• Roxann H.

    I worked from home as a piano teacher and my husband suddenly decided he wouldn’t let me teach there any more. He had a prenup and the court literally told me that at age 51, I have to start over with literally NO MONEY, NO WHERE TO LIVE, and NO CAR because EVERYTHING was in my husband’s name and his name ONLY. (more…)

  • Florancie D.

    I’ve been homeless so long I don’t know. what stability is.

  • Charlotte H.

    I rented a house last year. This year when it came time to renew the lease the landlord told me he wouldn’t allow me to sign a new lease. That leaves me with 5 weeks to find a new place to live. Hard to do when you’re 70, disabled, and low-income. To make it worse, the young lady who takes care of me and my house does so in return for me allowing her to have a place to live. So now we are both out in the cold.

  • Francine H.

    I am a single mother of 2 teenaged sons. I have worked through the entire pandemic and I have hit rough patches several times along the way. I don’t receive any government assistance. Well I have finally gotten to a place where I really need help. I have an eviction notice and every agency that I have gone too are not able to help me, or they refer me out. Is there any assistance out there for me.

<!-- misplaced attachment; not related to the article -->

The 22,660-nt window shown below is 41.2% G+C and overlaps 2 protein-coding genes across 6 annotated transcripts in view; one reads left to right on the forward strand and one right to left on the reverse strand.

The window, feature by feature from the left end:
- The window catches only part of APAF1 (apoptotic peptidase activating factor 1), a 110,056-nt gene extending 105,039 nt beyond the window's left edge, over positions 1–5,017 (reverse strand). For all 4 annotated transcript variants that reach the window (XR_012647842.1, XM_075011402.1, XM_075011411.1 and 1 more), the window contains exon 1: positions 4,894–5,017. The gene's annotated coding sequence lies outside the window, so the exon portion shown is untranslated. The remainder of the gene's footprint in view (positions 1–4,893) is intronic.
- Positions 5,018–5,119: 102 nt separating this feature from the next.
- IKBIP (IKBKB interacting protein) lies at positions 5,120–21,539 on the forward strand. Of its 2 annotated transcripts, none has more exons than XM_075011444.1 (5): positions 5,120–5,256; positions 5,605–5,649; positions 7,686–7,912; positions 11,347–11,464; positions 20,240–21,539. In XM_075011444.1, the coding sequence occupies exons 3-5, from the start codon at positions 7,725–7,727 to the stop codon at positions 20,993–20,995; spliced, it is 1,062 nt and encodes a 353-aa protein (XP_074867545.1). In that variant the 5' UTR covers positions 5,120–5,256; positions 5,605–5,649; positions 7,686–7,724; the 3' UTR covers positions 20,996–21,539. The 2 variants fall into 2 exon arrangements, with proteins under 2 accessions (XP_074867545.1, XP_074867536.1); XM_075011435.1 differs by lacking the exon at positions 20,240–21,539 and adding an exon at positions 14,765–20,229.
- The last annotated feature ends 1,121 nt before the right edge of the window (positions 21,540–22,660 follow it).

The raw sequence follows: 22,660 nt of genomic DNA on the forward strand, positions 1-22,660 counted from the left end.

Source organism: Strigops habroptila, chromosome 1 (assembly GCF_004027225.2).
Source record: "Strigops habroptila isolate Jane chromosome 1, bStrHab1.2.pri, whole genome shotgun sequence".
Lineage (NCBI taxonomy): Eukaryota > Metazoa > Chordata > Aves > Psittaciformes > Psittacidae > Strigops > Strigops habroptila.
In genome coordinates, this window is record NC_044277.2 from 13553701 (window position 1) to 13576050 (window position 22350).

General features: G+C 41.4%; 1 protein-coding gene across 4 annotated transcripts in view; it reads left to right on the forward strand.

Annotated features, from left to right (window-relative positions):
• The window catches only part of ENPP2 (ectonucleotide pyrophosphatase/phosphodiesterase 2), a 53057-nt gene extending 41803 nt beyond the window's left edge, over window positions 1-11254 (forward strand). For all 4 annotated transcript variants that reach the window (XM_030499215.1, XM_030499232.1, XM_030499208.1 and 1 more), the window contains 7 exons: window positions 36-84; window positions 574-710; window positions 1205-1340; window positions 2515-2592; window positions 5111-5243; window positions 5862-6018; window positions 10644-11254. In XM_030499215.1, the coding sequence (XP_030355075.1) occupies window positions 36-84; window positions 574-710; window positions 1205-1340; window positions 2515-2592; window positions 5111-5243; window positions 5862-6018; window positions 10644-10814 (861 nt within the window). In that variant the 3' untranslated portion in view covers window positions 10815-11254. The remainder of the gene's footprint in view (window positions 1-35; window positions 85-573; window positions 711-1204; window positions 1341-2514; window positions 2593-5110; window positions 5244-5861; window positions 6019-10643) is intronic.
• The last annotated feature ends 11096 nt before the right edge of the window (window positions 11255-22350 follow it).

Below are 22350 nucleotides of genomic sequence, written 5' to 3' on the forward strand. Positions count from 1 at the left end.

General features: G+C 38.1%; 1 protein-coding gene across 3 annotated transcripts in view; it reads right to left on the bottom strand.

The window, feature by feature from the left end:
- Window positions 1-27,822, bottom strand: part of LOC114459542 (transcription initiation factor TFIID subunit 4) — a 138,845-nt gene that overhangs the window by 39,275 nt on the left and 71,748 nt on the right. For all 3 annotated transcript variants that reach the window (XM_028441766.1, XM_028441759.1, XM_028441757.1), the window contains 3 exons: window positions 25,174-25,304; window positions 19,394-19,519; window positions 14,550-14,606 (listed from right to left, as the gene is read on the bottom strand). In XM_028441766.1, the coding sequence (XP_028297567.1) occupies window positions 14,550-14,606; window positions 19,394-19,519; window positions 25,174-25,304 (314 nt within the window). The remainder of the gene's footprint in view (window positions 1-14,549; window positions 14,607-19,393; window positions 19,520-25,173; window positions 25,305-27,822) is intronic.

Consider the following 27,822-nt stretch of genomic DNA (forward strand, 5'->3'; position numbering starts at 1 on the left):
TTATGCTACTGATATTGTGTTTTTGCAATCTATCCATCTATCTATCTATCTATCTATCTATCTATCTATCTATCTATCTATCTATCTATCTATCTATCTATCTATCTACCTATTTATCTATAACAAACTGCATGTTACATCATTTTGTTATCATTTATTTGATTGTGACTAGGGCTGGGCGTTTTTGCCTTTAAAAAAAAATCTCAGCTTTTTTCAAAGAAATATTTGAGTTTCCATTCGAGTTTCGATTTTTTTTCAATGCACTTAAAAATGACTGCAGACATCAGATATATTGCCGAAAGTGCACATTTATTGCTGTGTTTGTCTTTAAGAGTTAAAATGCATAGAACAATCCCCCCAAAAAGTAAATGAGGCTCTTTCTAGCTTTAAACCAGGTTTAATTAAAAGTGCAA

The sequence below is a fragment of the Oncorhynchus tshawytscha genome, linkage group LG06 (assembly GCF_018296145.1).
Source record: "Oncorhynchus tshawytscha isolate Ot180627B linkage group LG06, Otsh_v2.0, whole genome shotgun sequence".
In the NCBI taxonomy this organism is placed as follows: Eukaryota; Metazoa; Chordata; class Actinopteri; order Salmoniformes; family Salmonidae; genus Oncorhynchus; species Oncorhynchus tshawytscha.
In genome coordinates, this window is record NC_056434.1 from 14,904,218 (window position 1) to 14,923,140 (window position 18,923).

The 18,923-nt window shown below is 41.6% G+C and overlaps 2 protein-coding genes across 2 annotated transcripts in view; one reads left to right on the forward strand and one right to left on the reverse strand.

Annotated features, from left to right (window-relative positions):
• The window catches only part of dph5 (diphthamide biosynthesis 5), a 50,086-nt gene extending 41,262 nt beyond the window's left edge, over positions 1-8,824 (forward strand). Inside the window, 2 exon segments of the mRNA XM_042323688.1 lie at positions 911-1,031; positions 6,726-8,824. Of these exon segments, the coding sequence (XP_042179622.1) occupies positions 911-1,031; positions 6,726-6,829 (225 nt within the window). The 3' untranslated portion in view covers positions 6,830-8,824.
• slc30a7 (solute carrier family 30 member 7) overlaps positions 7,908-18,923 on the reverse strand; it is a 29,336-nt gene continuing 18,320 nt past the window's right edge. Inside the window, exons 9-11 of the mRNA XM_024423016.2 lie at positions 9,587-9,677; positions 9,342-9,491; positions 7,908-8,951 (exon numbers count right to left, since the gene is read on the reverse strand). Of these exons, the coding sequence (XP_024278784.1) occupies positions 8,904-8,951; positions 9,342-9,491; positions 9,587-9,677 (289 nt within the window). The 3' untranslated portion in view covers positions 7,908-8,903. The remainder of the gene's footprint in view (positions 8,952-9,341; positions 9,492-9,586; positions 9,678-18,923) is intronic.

• Bessie T.

    My husband, our 3 children and I were moving into our 3 bedroom ranch style home. You could tell in our faces that we were happy the Lord blessed us so much! We lived there for 20 years. My 3 children adults now with families of their own. My grandchildren born and lived in that house until the oldest of my grandchildren turned 9. Our landlord sold the house in october 2019. We had 3 days to be out.